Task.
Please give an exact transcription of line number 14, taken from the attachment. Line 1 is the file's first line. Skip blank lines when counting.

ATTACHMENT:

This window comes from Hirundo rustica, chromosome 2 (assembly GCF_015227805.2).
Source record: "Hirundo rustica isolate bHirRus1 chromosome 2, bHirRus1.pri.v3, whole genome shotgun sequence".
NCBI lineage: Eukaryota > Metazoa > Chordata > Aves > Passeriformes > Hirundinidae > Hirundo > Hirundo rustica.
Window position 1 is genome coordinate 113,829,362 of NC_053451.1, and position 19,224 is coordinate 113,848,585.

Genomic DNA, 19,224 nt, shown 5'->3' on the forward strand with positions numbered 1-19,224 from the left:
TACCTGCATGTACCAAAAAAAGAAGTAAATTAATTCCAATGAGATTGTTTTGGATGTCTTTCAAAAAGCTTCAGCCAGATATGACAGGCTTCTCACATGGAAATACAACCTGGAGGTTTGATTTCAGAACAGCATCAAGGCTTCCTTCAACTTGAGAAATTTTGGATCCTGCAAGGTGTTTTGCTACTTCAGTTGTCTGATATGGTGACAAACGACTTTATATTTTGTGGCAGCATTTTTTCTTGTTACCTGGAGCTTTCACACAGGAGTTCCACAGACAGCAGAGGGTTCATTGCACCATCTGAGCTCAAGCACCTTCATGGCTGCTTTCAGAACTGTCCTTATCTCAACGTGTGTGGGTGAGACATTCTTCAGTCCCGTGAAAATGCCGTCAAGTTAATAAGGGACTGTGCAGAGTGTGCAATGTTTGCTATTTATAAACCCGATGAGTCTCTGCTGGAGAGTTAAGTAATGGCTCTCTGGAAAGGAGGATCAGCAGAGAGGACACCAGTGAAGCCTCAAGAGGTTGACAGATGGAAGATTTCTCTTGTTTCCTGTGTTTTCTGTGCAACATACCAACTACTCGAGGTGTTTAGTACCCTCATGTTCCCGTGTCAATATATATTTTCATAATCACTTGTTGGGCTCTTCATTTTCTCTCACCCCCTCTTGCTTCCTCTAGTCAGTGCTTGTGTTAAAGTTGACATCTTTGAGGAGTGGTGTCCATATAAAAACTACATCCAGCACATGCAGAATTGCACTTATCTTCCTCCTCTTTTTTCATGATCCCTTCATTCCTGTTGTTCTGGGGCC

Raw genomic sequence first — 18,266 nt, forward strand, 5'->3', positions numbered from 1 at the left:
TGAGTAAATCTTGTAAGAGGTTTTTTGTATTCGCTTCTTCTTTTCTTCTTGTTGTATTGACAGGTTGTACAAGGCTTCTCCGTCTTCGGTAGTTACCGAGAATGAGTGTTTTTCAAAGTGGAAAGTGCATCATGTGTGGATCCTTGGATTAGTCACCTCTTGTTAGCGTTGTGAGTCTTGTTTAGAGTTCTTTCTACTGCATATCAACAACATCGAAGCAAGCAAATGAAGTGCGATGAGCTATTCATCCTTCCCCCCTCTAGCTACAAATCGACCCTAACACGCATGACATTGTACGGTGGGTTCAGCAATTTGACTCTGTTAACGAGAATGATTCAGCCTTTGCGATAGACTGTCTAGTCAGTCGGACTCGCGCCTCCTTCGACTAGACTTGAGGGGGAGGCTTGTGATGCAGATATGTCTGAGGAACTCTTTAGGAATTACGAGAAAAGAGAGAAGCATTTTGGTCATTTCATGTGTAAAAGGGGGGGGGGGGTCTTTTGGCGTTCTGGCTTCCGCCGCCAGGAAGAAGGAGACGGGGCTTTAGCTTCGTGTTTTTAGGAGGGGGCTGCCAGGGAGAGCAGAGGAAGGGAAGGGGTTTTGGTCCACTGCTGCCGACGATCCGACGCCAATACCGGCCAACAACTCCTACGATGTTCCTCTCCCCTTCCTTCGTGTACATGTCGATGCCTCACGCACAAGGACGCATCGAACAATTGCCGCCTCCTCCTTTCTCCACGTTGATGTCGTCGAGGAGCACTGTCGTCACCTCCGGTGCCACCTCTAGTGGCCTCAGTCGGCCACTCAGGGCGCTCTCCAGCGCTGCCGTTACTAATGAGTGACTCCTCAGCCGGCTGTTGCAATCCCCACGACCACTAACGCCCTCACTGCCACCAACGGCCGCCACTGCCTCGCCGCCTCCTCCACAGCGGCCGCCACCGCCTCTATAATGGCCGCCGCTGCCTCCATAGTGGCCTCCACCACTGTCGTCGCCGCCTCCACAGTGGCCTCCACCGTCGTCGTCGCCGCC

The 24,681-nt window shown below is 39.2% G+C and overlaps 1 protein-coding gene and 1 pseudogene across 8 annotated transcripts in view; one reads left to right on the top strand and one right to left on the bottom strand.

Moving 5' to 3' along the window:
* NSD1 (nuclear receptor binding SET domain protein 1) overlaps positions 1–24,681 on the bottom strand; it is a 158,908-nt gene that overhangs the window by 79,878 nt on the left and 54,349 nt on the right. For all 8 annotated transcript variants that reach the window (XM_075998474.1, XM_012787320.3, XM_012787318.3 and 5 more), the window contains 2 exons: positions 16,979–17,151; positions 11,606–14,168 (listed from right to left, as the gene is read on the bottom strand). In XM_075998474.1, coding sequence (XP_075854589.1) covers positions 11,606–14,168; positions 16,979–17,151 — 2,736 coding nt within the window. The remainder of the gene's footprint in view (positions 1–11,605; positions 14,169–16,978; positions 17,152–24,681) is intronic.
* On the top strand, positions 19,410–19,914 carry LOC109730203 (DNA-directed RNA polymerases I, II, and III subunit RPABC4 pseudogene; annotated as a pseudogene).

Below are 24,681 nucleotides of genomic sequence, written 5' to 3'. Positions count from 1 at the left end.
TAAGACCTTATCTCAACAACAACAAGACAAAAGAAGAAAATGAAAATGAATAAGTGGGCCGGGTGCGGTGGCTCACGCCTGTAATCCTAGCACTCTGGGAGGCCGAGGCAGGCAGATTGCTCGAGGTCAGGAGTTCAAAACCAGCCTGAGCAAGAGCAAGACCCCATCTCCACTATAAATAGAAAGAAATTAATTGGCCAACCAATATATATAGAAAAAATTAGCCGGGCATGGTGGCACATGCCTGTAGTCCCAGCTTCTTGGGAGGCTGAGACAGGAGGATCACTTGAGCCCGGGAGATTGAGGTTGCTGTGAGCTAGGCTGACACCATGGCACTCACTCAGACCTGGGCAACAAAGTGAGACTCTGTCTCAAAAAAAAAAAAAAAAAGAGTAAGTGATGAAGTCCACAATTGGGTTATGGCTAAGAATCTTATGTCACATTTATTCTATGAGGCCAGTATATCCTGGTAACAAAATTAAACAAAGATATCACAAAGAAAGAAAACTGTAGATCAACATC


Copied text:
TAAGACCTTATCTCAACAACAACAAGACAAAAGAAGAAAATGAAAATGAATAAGTGGGCCGGGTGCGGTGGCTCACGCCTGTAATCCTAGCACTCTGGGAGGCCGAGGCAGGCAGATTGCTCGAGGTCAGGAGTTCAAAACCAGCCTGAGCAAGAGCAAGACCCCATCTCCACTATAAATAGAAAGAAATTAATTGGCCAACCAATATATATAGAAAAAATTAGCCGGGCATGGTGGCACATGCCTGTAGTCCCAGCTTCTTGGGAGGCTGAGACAGGAGGATCACTTGAGCCCGGGAGATTGAGGTTGCTGTGAGCTAGGCTGACACCATGGCACTCACTCAGACCTGGGCAACAAAGTGAGACTCTGTCTCAAAAAAAAAAAAAAAAAGAGTAAGTGATGAAGTCCACAATTGGGTTATGGCTAAGAATCTTATGTCACATTTATTCTATGAGGCCAGTATATCCTGGTAACAAAATTAAACAAAGATATCACAAAGAAAGAAAACTGTAGATCAACATC